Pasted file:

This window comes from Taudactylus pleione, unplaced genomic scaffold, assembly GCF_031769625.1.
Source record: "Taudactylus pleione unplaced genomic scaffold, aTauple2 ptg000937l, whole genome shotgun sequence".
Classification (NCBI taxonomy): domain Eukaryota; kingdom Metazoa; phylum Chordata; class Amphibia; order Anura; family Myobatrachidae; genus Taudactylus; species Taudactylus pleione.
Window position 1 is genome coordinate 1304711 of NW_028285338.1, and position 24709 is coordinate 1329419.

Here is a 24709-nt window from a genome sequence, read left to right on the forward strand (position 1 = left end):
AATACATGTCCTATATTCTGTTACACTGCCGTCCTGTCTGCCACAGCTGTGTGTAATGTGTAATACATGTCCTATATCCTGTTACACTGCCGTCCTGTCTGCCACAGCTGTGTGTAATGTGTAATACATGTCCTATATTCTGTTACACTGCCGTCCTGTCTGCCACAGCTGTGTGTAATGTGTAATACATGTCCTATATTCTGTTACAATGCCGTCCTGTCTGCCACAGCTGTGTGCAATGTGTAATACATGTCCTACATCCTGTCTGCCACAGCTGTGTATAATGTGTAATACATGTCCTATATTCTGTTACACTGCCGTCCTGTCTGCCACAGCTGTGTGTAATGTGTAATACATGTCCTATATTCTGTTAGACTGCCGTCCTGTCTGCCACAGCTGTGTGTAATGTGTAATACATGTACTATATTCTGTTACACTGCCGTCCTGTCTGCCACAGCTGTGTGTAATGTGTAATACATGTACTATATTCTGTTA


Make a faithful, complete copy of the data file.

This window comes from Taudactylus pleione, unplaced genomic scaffold, assembly GCF_031769625.1.
Source record: "Taudactylus pleione unplaced genomic scaffold, aTauple2 ptg000937l, whole genome shotgun sequence".
Classification (NCBI taxonomy): domain Eukaryota; kingdom Metazoa; phylum Chordata; class Amphibia; order Anura; family Myobatrachidae; genus Taudactylus; species Taudactylus pleione.
Window position 1 is genome coordinate 1304711 of NW_028285338.1, and position 24709 is coordinate 1329419.

Here is a 24709-nt window from a genome sequence, read left to right on the forward strand (position 1 = left end):
AATACATGTCCTATATTCTGTTACACTGCCGTCCTGTCTGCCACAGCTGTGTGTAATGTGTAATACATGTCCTATATCCTGTTACACTGCCGTCCTGTCTGCCACAGCTGTGTGTAATGTGTAATACATGTCCTATATTCTGTTACACTGCCGTCCTGTCTGCCACAGCTGTGTGTAATGTGTAATACATGTCCTATATTCTGTTACAATGCCGTCCTGTCTGCCACAGCTGTGTGCAATGTGTAATACATGTCCTACATCCTGTCTGCCACAGCTGTGTATAATGTGTAATACATGTCCTATATTCTGTTACACTGCCGTCCTGTCTGCCACAGCTGTGTGTAATGTGTAATACATGTCCTATATTCTGTTAGACTGCCGTCCTGTCTGCCACAGCTGTGTGTAATGTGTAATACATGTACTATATTCTGTTACACTGCCGTCCTGTCTGCCACAGCTGTGTGTAATGTGTAATACATGTACTATATTCTGTTA